5th Sunday of Lent
March 18, 2018

5th Sunday of Lent

Series:
Passage: Jeremiah 31:31-34

All through Lent we’ve been surveying the Old Testament covenants – that series of promises God made with creation and humanity and – in the case of Moses – the promises the Israelites made in return. And what we see over the years is that, whereas God is always steady and faithful, we humans are not.

And with this before us, we arrive at the fifth Sunday of Lent. We arrive at the prophecy of Jeremiah,

The days are surely coming, says the Lord, when I will make a new covenant with the house of Israel and the house of Judah (Jeremiah 31:31).

But you know, as good as that seems, there’s part of me that reads this and says, “God – haven’t you figured it out yet? What’s the point? We can’t do it. With every declaration of good intent, we always revert to the way we were before.”

But the prophecy continues:

It will not be like the covenant that I made with their ancestors… a covenant that they broke.

This is the covenant that I will make with the house of Israel: I will put my law within them, and I will write it on their hearts (Jeremiah 31:32-33).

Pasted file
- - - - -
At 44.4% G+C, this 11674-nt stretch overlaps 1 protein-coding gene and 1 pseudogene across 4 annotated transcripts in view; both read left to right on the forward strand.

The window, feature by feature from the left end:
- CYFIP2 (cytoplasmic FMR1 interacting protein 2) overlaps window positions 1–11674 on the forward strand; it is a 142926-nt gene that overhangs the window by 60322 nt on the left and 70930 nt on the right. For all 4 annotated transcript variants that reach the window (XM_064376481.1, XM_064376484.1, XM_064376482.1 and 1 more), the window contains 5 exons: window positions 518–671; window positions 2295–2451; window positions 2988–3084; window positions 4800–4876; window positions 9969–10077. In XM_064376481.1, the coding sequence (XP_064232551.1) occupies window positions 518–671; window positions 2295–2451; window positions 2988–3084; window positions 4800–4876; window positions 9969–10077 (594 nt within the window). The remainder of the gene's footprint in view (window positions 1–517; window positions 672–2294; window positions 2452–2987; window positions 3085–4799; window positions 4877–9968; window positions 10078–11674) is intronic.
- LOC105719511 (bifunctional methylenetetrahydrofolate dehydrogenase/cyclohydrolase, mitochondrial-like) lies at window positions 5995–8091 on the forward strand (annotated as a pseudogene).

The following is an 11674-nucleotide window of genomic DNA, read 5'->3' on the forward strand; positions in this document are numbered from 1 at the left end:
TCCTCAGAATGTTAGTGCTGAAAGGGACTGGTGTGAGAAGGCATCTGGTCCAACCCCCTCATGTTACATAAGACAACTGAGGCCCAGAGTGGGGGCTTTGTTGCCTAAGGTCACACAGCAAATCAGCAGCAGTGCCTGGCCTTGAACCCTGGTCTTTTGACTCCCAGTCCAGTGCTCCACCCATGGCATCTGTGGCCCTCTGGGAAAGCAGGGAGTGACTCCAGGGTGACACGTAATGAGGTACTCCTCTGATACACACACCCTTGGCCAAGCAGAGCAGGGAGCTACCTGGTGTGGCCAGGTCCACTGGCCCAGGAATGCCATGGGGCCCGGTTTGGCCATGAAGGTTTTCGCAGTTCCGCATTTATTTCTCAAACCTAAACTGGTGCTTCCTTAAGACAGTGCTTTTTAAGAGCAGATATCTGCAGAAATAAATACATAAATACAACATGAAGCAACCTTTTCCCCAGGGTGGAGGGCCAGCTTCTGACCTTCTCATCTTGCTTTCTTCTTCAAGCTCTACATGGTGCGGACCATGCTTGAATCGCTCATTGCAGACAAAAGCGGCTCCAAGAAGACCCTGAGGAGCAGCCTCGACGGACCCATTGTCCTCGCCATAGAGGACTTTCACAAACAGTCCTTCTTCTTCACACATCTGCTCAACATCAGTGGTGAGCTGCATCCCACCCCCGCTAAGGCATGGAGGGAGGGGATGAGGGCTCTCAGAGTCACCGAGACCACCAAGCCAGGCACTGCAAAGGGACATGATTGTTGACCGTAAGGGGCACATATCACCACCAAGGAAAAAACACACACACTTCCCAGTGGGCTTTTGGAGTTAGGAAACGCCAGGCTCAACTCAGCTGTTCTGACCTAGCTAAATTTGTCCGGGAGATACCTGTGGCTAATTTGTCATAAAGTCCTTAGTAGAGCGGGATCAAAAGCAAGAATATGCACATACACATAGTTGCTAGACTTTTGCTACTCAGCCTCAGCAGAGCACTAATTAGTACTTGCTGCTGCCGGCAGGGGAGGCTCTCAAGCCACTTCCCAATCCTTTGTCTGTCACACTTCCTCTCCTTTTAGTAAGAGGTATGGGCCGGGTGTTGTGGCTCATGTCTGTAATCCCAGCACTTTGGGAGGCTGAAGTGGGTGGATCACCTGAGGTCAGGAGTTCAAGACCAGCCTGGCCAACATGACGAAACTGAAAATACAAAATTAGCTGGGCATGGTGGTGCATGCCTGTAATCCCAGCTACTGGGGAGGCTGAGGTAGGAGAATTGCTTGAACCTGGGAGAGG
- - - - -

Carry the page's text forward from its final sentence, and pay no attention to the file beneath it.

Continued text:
Now the law of Moses was written on tablets of stone. Like any law, it was something separate from them – outside of them – just as a speed limit is written on a sign and our legal code is enshrined in the law courts. These laws certainly wield a kind of authority.  But in the end, it is always our hearts that will choose whether we submit to them or not. Ultimately, it always comes down to us. Even when we’re choosing sin (and we know we’ll regret it as soon as we’re done!) still we judge that the immediate pleasure is worth the guilt we’ll later feel, and off we go – fools to our own destruction.

The problem is, of course, the condition of our hearts. We are fools. We in the church have at least made some genuine assent of the Christian virtues – of love and mercy, forgiveness and generosity. But day to day what compels us is typically quite the contrary. We’re driven by fear and selfishness.

The mind accepts that the laws of the Land and the laws of the Lord are reasonable and worthy of submission. But the heart rebels. This is our problem. And it is this problem that makes us perk up and listen to Jeremiah’s New Covenant with such hopefulness, “I will put my law within them. I will write it on their hearts.” The New Covenant is a different kind of promise – a promise that God will restore what is broken at the core of our beings, such that we would truly desire, with both heart and mind, what is right and true and consistent with the heart of God.